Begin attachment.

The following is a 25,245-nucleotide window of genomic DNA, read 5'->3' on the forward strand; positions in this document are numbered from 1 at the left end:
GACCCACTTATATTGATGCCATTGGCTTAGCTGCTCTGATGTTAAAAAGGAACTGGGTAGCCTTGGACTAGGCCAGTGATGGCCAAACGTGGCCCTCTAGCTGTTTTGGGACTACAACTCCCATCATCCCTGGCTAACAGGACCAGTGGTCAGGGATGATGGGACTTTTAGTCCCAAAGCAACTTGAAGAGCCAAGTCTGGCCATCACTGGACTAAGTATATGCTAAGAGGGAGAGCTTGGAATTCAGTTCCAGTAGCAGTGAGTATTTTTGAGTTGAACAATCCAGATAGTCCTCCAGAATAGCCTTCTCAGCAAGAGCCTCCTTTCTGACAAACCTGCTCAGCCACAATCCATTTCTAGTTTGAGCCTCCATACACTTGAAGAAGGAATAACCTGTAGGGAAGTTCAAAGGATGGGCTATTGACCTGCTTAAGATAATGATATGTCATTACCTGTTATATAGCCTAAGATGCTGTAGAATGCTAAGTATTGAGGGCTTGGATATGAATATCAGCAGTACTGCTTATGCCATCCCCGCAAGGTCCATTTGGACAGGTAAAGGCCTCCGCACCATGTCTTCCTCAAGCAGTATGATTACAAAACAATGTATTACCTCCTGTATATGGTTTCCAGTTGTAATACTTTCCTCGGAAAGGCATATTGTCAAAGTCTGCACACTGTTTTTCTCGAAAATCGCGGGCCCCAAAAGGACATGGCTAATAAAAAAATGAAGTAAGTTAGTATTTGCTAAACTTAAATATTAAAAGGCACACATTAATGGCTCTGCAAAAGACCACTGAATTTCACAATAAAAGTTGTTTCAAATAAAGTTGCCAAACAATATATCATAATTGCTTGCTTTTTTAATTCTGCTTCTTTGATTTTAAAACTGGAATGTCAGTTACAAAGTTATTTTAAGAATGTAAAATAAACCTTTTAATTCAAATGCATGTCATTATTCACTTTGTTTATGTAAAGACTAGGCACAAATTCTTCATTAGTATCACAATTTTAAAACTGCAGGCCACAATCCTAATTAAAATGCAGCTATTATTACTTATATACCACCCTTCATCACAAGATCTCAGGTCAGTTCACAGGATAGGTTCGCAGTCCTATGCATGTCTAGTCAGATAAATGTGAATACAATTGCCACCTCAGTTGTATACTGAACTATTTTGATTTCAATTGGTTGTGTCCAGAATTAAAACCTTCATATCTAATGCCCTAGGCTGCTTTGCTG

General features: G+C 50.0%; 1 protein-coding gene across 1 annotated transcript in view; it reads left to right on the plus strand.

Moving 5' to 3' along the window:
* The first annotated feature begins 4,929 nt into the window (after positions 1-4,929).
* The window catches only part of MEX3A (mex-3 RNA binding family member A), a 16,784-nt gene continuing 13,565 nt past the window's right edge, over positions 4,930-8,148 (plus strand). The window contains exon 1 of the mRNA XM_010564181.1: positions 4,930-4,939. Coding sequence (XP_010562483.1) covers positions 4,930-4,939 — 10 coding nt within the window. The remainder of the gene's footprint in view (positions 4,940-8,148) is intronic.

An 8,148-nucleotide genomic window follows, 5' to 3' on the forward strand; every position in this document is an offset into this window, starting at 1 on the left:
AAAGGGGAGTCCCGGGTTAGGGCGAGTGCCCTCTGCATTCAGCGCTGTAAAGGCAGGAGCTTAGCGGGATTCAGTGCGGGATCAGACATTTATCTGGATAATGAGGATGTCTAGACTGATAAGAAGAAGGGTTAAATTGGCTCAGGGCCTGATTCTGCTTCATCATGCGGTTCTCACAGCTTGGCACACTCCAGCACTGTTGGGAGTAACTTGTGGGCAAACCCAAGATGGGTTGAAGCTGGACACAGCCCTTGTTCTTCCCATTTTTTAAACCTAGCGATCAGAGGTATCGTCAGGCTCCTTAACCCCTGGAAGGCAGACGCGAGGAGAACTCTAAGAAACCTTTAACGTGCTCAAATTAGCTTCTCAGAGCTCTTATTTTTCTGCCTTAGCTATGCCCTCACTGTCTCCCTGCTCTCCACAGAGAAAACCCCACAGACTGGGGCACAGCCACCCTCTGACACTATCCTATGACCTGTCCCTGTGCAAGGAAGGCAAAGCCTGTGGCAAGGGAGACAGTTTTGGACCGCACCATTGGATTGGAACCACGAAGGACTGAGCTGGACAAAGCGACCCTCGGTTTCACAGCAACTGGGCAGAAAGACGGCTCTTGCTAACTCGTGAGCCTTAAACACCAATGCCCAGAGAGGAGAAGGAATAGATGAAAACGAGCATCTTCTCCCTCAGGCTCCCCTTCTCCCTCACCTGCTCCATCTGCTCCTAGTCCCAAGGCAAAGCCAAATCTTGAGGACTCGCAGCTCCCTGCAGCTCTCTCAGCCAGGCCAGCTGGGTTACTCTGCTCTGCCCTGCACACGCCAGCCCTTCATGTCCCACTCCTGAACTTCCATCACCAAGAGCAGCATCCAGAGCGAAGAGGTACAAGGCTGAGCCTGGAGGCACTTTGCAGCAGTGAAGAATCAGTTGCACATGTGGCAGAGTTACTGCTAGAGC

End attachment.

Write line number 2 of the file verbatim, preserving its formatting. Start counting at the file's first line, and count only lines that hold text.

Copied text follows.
GACCCACTTATATTGATGCCATTGGCTTAGCTGCTCTGATGTTAAAAAGGAACTGGGTAGCCTTGGACTAGGCCAGTGATGGCCAAACGTGGCCCTCTAGCTGTTTTGGGACTACAACTCCCATCATCCCTGGCTAACAGGACCAGTGGTCAGGGATGATGGGACTTTTAGTCCCAAAGCAACTTGAAGAGCCAAGTCTGGCCATCACTGGACTAAGTATATGCTAAGAGGGAGAGCTTGGAATTCAGTTCCAGTAGCAGTGAGTATTTTTGAGTTGAACAATCCAGATAGTCCTCCAGAATAGCCTTCTCAGCAAGAGCCTCCTTTCTGACAAACCTGCTCAGCCACAATCCATTTCTAGTTTGAGCCTCCATACACTTGAAGAAGGAATAACCTGTAGGGAAGTTCAAAGGATGGGCTATTGACCTGCTTAAGATAATGATATGTCATTACCTGTTATATAGCCTAAGATGCTGTAGAATGCTAAGTATTGAGGGCTTGGATATGAATATCAGCAGTACTGCTTATGCCATCCCCGCAAGGTCCATTTGGACAGGTAAAGGCCTCCGCACCATGTCTTCCTCAAGCAGTATGATTACAAAACAATGTATTACCTCCTGTATATGGTTTCCAGTTGTAATACTTTCCTCGGAAAGGCATATTGTCAAAGTCTGCACACTGTTTTTCTCGAAAATCGCGGGCCCCAAAAGGACATGGCTAATAAAAAAATGAAGTAAGTTAGTATTTGCTAAACTTAAATATTAAAAGGCACACATTAATGGCTCTGCAAAAGACCACTGAATTTCACAATAAAAGTTGTTTCAAATAAAGTTGCCAAACAATATATCATAATTGCTTGCTTTTTTAATTCTGCTTCTTTGATTTTAAAACTGGAATGTCAGTTACAAAGTTATTTTAAGAATGTAAAATAAACCTTTTAATTCAAATGCATGTCATTATTCACTTTGTTTATGTAAAGACTAGGCACAAATTCTTCATTAGTATCACAATTTTAAAACTGCAGGCCACAATCCTAATTAAAATGCAGCTATTATTACTTATATACCACCCTTCATCACAAGATCTCAGGTCAGTTCACAGGATAGGTTCGCAGTCCTATGCATGTCTAGTCAGATAAATGTGAATACAATTGCCACCTCAGTTGTATACTGAACTATTTTGATTTCAATTGGTTGTGTCCAGAATTAAAACCTTCATATCTAATGCCCTAGGCTGCTTTGCTG